a quadcopter mounted beneath a hexacopter

Aerial UAS sensor deployment

a quadcopter mounted beneath a hexacopter
A photo of the 3DR Solo mounted beneath the Harris H6 (look for the propellers).

Did you know that transporting and deploying from the air a small unmanned aerial system (UAS) equipped with sensors and streaming data back to base in real-time is completely feasible? And, did you know it can be done with commercially available off-the-shelf parts and a little bit of ingenuity?

The need for developing such a capability would be to extend the range of a small sensor-equipped and battery-powered drone into a disaster area and to radio back information that would otherwise be too dangerous or impossible to measure.

The Nevada National Security Site validated the concept at Camp Roberts with a beyond line-of-sight transit and aerial deployment in November 2021. The transport vehicle was a Harris H6 hexacopter, and it carried a 3DR Solo quadcopter (the Solo) three miles from the Combined Arms Collective Training Facility to the McMillan airstrip, deploying the Solo at an altitude of 100 meters above ground. The Solo was equipped with a small cadmium zinc telluride gamma detector, a volatile organic compound sensor and a range-finding lidar. The Harris H6 was similarly equipped, but it carried a larger 2”x2” sodium iodide gamma detector. After deployment, both aircraft flew survey patterns and transmitted data back to base in real time, along with the data from the Solo relayed by the Harris.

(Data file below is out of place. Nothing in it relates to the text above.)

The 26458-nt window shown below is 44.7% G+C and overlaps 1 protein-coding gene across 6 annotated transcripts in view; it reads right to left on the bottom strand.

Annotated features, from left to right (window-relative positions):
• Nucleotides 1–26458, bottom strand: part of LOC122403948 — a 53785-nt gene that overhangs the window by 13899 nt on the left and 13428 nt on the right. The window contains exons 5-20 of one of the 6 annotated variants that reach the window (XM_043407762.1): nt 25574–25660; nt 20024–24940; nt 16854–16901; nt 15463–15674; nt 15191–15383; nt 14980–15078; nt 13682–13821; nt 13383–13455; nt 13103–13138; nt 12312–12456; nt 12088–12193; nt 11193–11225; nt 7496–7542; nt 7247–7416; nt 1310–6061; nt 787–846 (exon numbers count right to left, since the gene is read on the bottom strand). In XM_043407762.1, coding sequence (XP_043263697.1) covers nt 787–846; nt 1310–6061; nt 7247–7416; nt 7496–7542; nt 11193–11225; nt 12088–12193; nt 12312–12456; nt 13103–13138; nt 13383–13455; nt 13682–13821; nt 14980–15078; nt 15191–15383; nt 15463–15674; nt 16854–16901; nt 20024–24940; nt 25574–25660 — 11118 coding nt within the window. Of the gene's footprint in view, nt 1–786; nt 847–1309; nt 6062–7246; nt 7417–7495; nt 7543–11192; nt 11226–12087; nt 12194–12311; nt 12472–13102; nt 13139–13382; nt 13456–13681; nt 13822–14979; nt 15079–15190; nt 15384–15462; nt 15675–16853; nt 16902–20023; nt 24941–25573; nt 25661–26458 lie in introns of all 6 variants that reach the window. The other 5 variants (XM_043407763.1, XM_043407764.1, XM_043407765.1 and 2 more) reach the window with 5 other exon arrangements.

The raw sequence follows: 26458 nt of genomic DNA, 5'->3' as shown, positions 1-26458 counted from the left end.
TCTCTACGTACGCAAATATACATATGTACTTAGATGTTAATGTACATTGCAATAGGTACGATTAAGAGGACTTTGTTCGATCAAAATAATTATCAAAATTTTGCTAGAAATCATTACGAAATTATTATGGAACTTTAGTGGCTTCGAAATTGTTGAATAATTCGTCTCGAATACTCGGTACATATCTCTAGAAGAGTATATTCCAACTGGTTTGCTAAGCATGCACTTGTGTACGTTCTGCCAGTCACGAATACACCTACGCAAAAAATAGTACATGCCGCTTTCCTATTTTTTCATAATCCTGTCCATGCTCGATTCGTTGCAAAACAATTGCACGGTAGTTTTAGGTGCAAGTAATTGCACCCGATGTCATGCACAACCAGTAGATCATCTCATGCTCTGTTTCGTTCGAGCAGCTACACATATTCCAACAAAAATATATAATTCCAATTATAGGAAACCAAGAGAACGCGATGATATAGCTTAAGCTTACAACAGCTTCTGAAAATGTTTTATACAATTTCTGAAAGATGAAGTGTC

flight patterns shown with red and blue lines from small unmanned aerial system demonstration
A screenshot of the flight paths flown.

For this demonstration, the Solo was not brought back home by the Harris. It landed at the destination after transmitting its data back to base via the Harris. To avert mishaps during the remote landing, the Solo was configured with the option to hook up to two separate hand-held controllers: one at the launch site and the other at the landing site. The Solo could also be landed manually if necessary.

Web servers on both aircraft controlled the detectors and streamed data in real time. Real-time strip chart data of detector signals and situational telemetry (time-of-day, GPS coordinates, altitude, attitude, etc.) were monitored from base. Both aircraft were also able to stream real-time data into COPERS (Common Operating Picture for Event Response and Situational Awareness), successfully meeting another of the team’s objectives.

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